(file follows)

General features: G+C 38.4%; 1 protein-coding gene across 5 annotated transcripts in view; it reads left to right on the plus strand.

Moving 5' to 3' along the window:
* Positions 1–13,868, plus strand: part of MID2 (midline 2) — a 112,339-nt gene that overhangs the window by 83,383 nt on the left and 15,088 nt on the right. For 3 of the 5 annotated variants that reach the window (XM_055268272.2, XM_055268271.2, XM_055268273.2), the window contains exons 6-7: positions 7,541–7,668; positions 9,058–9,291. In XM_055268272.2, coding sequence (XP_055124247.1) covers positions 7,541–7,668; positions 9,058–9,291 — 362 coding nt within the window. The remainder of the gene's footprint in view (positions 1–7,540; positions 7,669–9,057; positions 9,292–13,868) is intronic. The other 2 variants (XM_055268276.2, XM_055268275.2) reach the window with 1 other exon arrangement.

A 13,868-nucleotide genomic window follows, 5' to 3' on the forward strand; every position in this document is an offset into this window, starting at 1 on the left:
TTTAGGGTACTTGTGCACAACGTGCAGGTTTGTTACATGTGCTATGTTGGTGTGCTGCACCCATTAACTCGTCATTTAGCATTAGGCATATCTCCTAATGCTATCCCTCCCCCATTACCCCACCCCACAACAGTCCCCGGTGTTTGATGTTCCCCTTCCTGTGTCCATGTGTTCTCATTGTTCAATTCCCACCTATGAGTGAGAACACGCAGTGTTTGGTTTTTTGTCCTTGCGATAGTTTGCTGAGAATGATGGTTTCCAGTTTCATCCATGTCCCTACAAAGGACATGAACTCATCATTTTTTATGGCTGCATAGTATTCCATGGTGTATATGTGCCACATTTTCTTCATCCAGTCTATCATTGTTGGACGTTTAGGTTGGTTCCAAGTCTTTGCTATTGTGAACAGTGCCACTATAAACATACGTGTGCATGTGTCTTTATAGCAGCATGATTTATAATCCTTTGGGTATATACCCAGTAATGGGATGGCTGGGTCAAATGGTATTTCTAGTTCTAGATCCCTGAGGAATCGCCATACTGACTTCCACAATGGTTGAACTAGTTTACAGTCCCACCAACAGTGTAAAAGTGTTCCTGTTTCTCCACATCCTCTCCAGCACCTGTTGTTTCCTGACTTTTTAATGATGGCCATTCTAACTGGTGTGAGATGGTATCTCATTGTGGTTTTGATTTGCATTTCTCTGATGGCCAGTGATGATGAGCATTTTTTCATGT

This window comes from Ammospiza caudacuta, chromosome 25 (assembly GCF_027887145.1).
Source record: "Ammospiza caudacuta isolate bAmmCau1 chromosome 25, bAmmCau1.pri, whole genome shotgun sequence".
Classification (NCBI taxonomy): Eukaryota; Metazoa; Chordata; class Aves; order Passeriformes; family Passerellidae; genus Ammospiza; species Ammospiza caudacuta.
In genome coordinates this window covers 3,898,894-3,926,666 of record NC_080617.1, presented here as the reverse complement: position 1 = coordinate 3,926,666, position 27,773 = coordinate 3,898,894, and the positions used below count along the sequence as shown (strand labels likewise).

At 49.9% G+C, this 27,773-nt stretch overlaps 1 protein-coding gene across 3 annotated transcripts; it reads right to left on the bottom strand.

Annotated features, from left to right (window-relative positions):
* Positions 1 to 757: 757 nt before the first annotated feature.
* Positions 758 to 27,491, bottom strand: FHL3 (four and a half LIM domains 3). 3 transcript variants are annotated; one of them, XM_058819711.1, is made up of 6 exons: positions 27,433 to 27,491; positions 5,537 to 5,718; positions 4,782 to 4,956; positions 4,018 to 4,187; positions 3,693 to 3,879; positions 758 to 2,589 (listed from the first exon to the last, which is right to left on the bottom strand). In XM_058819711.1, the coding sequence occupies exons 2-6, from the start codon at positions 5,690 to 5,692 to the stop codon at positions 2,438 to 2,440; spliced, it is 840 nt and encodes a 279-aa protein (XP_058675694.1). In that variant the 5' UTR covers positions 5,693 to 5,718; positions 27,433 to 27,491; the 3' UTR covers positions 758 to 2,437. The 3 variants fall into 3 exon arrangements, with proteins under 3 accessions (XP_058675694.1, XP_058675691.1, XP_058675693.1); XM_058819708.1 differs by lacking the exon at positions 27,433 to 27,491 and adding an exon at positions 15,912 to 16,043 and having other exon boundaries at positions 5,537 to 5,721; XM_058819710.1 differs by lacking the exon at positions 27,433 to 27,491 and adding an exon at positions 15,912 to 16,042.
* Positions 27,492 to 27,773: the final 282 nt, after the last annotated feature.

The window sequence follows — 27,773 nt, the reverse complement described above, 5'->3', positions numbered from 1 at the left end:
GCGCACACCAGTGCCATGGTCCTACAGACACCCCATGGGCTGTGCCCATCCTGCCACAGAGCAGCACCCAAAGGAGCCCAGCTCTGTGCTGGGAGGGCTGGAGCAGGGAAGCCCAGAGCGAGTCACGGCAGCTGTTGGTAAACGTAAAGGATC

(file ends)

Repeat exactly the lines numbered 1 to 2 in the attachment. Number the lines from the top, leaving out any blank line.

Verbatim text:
General features: G+C 38.4%; 1 protein-coding gene across 5 annotated transcripts in view; it reads left to right on the plus strand.

Moving 5' to 3' along the window: